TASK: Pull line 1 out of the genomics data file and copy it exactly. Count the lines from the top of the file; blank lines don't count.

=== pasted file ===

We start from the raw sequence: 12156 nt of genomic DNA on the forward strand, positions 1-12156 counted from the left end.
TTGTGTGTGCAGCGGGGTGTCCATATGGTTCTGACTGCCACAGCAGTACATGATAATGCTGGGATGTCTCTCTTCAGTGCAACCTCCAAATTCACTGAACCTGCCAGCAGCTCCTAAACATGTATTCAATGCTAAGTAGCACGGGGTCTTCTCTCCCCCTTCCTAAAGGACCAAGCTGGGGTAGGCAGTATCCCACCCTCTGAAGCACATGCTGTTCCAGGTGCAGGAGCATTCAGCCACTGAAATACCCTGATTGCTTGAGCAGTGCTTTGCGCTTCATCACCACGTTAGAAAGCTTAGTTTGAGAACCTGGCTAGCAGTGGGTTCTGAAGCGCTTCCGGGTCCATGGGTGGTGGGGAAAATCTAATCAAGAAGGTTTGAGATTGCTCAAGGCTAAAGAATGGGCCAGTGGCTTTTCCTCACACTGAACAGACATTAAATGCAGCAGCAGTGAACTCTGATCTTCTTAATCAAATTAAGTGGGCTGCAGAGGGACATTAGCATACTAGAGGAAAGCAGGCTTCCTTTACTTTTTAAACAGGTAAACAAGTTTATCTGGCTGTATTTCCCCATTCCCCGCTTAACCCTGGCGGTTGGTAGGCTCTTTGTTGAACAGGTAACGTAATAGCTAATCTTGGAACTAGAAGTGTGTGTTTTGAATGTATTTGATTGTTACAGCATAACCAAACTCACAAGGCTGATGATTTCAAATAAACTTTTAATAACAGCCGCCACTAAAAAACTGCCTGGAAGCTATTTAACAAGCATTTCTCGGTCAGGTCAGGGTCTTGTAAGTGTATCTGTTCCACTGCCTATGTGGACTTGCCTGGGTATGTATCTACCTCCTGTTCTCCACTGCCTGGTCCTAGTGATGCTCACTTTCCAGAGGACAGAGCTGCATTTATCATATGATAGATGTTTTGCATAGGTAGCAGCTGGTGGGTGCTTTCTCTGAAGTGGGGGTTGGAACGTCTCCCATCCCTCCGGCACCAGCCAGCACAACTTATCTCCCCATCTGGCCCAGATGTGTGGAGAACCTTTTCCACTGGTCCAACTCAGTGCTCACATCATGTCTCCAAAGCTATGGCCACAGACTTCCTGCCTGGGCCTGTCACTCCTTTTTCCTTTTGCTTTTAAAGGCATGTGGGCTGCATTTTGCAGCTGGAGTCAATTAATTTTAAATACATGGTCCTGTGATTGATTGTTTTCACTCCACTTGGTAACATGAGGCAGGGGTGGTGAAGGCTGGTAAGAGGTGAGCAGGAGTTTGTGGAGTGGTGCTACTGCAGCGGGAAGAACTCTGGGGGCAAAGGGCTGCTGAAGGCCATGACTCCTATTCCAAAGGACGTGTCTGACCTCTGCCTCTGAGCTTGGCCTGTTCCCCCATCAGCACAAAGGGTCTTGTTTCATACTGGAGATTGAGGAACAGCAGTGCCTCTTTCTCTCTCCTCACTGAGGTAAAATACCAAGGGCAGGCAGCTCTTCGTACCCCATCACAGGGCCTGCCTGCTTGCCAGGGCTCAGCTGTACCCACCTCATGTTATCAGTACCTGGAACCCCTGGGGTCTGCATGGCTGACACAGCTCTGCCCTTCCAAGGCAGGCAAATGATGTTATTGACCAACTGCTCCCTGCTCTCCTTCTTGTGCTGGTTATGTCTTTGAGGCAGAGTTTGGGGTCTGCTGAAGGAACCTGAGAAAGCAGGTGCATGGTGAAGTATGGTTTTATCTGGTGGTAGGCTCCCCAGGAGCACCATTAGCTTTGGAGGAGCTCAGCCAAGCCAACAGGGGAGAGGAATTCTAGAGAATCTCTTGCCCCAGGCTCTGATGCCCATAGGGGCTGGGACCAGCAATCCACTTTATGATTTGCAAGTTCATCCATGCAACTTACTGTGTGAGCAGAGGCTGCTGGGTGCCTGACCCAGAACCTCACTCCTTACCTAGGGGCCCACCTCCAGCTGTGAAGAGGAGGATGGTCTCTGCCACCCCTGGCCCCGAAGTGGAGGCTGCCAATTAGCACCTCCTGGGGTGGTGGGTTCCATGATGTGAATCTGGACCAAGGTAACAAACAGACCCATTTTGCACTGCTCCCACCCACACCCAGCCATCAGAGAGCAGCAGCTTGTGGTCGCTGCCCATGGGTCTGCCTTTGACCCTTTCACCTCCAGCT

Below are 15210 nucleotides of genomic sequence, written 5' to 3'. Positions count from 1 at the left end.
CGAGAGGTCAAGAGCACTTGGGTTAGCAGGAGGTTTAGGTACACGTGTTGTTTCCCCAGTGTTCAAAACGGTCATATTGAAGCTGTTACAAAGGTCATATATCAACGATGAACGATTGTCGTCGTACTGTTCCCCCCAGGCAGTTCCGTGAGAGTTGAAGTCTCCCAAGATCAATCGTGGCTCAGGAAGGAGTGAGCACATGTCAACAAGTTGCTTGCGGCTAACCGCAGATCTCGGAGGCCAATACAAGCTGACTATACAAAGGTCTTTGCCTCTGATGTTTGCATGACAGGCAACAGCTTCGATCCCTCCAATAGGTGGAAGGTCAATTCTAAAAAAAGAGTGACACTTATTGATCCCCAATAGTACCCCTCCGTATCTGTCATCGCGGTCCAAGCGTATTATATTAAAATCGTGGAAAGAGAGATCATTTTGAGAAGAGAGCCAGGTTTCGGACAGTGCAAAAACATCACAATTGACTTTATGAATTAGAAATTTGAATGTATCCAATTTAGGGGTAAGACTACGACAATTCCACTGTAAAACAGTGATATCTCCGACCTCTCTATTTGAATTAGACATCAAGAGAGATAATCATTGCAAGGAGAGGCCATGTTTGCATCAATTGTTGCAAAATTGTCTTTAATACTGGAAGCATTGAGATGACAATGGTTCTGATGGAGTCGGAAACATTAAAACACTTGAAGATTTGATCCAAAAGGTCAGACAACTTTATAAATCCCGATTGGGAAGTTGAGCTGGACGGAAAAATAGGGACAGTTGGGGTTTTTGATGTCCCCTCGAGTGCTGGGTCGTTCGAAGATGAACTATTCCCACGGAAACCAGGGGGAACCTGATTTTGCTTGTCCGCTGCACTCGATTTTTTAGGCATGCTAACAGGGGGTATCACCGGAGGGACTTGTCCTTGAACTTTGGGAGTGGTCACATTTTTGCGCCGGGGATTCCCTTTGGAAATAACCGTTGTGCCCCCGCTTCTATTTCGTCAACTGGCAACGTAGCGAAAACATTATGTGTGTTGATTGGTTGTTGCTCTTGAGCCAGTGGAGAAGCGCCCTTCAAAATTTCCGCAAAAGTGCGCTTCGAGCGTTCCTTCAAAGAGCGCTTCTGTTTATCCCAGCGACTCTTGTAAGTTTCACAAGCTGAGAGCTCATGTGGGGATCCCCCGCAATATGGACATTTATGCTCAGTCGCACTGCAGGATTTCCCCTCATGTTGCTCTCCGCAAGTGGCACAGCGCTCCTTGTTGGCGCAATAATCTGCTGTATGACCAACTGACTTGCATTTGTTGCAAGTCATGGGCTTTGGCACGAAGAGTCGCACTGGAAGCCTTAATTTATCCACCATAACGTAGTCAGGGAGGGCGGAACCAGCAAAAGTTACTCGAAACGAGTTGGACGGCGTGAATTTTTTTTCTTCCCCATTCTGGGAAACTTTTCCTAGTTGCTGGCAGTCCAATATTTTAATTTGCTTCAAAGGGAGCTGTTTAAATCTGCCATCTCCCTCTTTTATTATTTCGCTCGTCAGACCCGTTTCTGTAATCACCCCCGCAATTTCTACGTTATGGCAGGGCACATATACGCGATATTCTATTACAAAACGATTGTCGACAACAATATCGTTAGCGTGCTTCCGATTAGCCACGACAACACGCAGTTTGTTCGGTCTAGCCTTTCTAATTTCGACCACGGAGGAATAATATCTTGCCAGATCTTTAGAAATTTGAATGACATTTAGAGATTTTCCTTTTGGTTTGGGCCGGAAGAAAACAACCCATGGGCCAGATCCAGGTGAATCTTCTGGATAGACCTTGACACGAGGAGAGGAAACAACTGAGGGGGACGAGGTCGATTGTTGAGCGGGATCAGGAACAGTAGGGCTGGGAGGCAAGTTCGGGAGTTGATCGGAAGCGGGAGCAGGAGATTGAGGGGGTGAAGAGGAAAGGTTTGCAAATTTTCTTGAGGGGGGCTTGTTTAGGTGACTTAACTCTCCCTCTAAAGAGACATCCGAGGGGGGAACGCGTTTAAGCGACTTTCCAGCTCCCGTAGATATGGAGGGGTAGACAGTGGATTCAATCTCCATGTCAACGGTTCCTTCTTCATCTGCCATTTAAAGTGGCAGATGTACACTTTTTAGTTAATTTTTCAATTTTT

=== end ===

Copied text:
We start from the raw sequence: 12156 nt of genomic DNA on the forward strand, positions 1-12156 counted from the left end.